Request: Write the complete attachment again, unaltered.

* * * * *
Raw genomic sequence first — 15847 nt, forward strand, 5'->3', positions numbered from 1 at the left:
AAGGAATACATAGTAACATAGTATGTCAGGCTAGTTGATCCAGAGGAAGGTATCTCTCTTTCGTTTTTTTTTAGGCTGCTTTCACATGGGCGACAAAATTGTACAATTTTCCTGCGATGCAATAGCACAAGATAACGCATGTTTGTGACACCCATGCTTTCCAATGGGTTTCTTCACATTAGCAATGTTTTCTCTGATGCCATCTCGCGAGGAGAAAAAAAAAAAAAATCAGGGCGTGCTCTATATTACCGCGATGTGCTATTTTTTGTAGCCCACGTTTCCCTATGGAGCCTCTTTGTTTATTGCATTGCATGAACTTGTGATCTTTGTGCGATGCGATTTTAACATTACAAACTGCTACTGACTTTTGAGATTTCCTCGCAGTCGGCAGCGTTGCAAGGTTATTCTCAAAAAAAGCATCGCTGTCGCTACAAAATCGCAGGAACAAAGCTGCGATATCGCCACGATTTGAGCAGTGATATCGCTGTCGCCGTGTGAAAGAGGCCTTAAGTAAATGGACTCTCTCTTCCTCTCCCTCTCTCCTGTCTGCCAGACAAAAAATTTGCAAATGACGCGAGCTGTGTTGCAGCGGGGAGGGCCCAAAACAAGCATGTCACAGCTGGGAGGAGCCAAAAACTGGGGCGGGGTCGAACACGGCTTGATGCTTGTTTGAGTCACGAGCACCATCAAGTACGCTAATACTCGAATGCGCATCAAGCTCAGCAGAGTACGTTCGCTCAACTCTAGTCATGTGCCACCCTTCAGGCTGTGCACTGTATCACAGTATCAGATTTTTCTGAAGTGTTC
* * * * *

Raw genomic sequence first — 15847 nt, forward strand, 5'->3', positions numbered from 1 at the left:
AAGGAATACATAGTAACATAGTATGTCAGGCTAGTTGATCCAGAGGAAGGTATCTCTCTTTCGTTTTTTTTTAGGCTGCTTTCACATGGGCGACAAAATTGTACAATTTTCCTGCGATGCAATAGCACAAGATAACGCATGTTTGTGACACCCATGCTTTCCAATGGGTTTCTTCACATTAGCAATGTTTTCTCTGATGCCATCTCGCGAGGAGAAAAAAAAAAAAAATCAGGGCGTGCTCTATATTACCGCGATGTGCTATTTTTTGTAGCCCACGTTTCCCTATGGAGCCTCTTTGTTTATTGCATTGCATGAACTTGTGATCTTTGTGCGATGCGATTTTAACATTACAAACTGCTACTGACTTTTGAGATTTCCTCGCAGTCGGCAGCGTTGCAAGGTTATTCTCAAAAAAAGCATCGCTGTCGCTACAAAATCGCAGGAACAAAGCTGCGATATCGCCACGATTTGAGCAGTGATATCGCTGTCGCCGTGTGAAAGAGGCCTTAAGTAAATGGACTCTCTCTTCCTCTCCCTCTCTCCTGTCTGCCAGACAAAAAATTTGCAAATGACGCGAGCTGTGTTGCAGCGGGGAGGGCCCAAAACAAGCATGTCACAGCTGGGAGGAGCCAAAAACTGGGGCGGGGTCGAACACGGCTTGATGCTTGTTTGAGTCACGAGCACCATCAAGTACGCTAATACTCGAATGCGCATCAAGCTCAGCAGAGTACGTTCGCTCAACTCTAGTCATGTGCCACCCTTCAGGCTGTGCACTGTATCACAGTATCAGATTTTTCTGAAGTGTTC